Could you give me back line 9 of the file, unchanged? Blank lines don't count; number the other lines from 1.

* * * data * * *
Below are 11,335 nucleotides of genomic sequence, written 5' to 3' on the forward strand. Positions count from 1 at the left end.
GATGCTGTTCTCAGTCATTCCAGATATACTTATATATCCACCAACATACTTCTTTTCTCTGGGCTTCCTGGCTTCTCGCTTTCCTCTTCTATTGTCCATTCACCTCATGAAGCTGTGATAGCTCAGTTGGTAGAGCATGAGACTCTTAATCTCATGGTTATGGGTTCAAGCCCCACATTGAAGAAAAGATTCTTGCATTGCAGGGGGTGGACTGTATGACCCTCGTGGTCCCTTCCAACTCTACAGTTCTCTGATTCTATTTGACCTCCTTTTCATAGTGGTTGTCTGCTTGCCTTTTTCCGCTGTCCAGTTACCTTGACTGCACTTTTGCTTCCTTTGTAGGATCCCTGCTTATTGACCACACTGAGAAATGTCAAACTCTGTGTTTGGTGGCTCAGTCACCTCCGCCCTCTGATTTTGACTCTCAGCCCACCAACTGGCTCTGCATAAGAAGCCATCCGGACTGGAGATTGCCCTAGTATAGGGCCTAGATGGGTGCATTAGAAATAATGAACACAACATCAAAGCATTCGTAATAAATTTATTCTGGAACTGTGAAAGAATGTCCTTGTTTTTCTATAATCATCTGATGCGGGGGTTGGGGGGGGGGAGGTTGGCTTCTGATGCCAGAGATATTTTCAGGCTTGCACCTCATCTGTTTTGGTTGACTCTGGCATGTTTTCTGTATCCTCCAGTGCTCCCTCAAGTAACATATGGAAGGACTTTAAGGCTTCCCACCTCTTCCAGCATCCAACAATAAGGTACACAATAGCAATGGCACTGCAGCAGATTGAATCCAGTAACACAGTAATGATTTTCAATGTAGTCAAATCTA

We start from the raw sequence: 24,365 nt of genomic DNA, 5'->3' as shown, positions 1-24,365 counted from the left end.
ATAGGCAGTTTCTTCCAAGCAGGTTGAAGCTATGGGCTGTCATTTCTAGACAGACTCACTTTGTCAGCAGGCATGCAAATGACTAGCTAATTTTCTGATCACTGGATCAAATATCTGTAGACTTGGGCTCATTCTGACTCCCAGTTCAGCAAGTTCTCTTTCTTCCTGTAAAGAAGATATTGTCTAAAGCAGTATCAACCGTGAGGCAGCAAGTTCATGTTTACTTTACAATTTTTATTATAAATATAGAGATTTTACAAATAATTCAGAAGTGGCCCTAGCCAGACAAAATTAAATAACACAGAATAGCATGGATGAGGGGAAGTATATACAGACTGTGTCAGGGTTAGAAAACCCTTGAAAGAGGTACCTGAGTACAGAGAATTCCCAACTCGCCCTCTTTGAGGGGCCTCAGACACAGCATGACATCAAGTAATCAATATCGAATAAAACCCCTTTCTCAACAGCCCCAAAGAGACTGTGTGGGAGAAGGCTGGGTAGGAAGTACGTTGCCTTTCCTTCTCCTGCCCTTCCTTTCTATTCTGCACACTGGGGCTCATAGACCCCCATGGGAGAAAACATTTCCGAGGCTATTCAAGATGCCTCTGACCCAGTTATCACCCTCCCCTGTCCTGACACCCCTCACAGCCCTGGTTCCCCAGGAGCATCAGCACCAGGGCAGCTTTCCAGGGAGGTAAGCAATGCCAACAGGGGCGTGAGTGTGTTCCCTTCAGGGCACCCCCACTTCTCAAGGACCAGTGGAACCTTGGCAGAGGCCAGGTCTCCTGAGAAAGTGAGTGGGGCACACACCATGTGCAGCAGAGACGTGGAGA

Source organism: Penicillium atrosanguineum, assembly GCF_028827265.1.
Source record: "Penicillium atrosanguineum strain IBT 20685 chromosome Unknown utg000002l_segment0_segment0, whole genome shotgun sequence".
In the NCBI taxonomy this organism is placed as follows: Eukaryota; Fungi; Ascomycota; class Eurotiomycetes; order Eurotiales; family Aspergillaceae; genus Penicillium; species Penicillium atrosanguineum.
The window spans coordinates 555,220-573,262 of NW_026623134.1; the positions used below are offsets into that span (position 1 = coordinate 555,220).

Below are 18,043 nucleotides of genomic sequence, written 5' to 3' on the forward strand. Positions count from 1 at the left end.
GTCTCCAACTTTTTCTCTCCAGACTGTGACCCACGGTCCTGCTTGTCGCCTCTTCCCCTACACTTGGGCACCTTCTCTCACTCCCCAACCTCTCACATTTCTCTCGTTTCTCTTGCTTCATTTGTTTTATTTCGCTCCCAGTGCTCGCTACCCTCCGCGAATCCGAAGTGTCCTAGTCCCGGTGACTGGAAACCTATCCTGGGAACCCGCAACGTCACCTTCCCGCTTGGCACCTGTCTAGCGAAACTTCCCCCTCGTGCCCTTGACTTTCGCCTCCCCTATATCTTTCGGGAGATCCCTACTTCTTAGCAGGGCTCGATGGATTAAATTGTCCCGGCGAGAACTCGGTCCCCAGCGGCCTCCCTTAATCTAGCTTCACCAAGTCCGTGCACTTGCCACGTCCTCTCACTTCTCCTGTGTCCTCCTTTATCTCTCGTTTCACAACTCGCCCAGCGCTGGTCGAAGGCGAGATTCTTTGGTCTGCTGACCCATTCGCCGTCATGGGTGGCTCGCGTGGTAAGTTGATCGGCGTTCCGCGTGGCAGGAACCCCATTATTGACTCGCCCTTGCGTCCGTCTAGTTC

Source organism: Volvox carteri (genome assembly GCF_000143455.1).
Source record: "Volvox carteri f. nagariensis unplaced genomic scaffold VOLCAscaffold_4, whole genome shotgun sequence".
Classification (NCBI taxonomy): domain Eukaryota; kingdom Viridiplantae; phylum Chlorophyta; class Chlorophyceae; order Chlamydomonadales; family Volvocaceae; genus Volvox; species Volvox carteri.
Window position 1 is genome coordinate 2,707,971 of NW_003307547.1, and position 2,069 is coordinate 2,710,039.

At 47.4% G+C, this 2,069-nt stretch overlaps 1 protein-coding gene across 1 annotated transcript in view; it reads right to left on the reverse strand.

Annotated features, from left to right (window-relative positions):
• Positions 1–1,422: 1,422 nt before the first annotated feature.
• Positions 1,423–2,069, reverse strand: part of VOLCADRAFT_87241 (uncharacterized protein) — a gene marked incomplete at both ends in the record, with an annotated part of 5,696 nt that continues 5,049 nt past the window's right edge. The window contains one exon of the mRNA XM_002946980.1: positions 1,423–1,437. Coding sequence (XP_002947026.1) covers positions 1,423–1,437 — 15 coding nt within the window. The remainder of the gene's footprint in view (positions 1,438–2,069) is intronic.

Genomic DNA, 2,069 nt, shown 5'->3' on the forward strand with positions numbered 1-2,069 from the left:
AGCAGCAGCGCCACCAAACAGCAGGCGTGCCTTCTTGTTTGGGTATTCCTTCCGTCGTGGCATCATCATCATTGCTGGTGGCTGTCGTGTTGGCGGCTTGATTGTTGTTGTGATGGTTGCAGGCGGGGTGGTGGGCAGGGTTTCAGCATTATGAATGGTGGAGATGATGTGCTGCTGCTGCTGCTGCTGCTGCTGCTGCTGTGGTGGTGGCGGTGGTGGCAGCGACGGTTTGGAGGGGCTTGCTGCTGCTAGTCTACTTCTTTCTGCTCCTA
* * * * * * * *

Below are 18,043 nucleotides of genomic sequence, written 5' to 3' on the forward strand. Positions count from 1 at the left end.